A reflection on Cash Registers

Recently I started reading Computer Programming Fundamentals. Although this book was written half a century ago, I still found a lot of insights which is still up-to-date until now. While I faced the exercises in the first chapter, I decided to provide some answers here on my blog publicly.

This time I would like to deal with problem 1-2:

Would any of these devices or the devices mentioned in the chapter make a really major change in the performance of the cash register? Try to think of a device which would make a major change in performance.

To put this into context, in the chapter Leeds and Weinberg introduce a cash register, rather simplistic 50 years ago, but still a part of the computer history. The problem 1-2 then asks the reader to imagine additional devices which makes the cash register less error prone. Having served as a cashier about ten years ago, I think I have something to contribute on that.
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An experiment on Quality and Time

Having recently finished The Gift of Time, a gift written by 15 authors for Jerry Weinberg‘s 75th birthday in 2009, and a present from Michael Bolton when I met him for the first time in 2010, I am inspired by a thought experiment based on two chapters in that book.

The first one is the one from Michael Bolton himself where he defines the Relative Rule:

A description of something intagible as “X” really means “X to some person, at some time”.

The other chapter is from Bent Adsersen on “Time – and how to get it”. I have written before on Michael Bolton’s Relative Rule here. Bent adds a new perspective on the time factor to it. So, I will start with that.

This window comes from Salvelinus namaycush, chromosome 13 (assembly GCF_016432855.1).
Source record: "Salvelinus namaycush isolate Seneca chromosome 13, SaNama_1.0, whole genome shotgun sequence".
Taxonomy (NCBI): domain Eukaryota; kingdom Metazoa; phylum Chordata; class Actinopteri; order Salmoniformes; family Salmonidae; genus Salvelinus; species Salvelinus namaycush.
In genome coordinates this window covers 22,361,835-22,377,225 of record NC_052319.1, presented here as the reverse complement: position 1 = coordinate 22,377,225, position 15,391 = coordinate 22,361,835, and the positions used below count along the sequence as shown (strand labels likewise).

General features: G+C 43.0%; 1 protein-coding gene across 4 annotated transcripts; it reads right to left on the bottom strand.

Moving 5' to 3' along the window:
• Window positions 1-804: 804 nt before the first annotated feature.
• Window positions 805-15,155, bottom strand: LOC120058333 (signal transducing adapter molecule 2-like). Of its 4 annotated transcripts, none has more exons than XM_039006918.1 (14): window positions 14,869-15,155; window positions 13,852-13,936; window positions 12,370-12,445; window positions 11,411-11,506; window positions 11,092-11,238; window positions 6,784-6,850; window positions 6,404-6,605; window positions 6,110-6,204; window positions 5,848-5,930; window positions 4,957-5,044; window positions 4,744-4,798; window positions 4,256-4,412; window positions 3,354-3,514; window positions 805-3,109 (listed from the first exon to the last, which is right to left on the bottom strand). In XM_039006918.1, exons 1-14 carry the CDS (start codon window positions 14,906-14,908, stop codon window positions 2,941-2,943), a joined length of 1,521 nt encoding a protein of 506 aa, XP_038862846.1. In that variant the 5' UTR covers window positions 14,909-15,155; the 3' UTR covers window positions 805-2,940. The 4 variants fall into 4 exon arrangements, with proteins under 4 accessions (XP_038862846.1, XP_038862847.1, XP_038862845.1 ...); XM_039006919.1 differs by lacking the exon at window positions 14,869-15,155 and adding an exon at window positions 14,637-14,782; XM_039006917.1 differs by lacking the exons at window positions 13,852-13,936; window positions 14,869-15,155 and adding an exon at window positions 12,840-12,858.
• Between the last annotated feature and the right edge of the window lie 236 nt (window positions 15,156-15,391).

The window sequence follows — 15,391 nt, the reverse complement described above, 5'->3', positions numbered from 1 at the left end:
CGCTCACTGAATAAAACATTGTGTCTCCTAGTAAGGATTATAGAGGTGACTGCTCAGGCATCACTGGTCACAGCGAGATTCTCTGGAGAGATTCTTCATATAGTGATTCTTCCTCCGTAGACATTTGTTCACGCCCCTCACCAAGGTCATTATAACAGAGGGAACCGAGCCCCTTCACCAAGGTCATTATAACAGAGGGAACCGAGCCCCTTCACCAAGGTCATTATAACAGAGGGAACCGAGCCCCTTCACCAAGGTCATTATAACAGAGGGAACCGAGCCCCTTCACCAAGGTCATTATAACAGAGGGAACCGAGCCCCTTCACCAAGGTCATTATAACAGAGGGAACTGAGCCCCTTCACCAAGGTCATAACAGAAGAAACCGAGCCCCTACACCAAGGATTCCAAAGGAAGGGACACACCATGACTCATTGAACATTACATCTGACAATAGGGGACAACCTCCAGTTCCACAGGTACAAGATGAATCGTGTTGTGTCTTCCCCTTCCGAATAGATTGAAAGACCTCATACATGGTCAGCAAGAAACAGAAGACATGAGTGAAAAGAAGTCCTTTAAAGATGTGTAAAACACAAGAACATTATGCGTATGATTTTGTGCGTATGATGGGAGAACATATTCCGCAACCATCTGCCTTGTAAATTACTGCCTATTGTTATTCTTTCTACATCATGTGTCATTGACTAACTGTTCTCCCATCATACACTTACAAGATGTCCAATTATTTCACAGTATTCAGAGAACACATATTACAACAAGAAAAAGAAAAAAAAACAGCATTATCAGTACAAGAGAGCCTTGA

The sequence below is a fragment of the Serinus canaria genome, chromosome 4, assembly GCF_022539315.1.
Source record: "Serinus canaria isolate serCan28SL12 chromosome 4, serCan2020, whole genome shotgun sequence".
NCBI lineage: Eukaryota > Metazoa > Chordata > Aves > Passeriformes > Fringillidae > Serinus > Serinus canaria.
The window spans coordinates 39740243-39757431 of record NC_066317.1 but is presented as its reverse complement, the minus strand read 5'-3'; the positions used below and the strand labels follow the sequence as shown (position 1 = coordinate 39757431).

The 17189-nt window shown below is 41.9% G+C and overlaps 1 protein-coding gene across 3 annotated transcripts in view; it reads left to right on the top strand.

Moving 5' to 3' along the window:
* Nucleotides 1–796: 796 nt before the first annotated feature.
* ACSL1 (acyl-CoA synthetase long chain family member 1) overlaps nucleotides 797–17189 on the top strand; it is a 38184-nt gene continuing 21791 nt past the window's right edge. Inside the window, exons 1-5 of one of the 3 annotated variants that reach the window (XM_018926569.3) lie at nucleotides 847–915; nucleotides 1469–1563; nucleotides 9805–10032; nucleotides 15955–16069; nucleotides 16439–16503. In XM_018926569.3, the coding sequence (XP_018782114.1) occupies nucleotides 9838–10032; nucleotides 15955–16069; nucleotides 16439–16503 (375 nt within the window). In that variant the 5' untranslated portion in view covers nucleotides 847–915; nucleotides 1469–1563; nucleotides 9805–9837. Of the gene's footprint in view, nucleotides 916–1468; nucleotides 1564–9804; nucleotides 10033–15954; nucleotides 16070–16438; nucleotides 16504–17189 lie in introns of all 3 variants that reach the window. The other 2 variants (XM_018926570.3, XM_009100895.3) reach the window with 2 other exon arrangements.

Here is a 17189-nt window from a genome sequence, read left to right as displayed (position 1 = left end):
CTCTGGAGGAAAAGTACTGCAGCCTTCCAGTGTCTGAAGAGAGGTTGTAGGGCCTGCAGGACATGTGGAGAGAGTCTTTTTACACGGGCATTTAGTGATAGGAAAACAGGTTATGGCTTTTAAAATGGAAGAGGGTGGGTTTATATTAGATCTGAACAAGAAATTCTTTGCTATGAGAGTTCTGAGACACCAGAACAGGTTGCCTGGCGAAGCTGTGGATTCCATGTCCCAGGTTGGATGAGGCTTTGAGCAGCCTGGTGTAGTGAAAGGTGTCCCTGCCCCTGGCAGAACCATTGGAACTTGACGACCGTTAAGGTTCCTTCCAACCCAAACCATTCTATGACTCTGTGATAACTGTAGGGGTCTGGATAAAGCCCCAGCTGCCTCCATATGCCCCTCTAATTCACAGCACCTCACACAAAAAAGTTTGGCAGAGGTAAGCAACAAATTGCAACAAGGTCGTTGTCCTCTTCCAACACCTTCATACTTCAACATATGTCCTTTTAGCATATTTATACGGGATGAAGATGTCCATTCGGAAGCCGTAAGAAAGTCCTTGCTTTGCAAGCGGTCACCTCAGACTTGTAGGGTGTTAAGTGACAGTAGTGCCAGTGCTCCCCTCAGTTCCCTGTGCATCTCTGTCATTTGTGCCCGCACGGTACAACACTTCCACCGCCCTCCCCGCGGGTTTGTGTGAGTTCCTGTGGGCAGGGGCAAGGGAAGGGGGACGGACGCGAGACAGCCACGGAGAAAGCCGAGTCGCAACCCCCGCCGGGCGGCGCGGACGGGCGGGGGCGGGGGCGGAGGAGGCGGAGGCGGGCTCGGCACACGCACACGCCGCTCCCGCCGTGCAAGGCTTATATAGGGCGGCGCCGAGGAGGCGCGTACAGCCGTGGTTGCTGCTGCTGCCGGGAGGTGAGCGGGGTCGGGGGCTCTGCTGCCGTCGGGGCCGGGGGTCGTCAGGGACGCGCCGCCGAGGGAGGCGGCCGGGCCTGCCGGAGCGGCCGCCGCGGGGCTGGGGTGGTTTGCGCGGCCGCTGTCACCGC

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CAST 2011: A report on the Testing Competition

Last week at CAST 2011 we were challenged by James Bach on a testing competition. While I was initially a bit reluctant to join the Miagi-Do team, the opportunity to test with all these fine folks couldn’t be missed. One of the lessons that James later taught us, is that you don’t know someone unless you have tested with her or him. So, we formed a Miagi-Do team consisting of Matt Heusser, Michael Larsen, Ajay Balamurugadas, Elena Houser, Adam Yuret, Simon Schrijver, Justin Hunter and Pete Schneider (sorry, I forgot your last name). Not all of them were Miagi-Do testers, but we kicked butt, I think. Since Matt was part of our team, we knew right from the start that we wouldn’t win any of the US-$ 1401 that James had set as a price. Here is my report on how the competition and the aftermath went.

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CAST 2011: Context-driven leadership

On my final day at CAST 2011 I attended James Bach‘s tutorial on context-driven leadership. He challenged us to challenge the principles of the context-driven school of testing, since he became nervous that no one did that in the past decade. This is my write-up of that challenge as a follow-up.

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CAST 2011: Build a deeper community of practice – How to organize a peer conference

At CAST 2011 Paul Holland held a presentation on how to organize a peer conference on software testing. Paul gave myself some great pointers for the upcoming organization of the GATE workshop.

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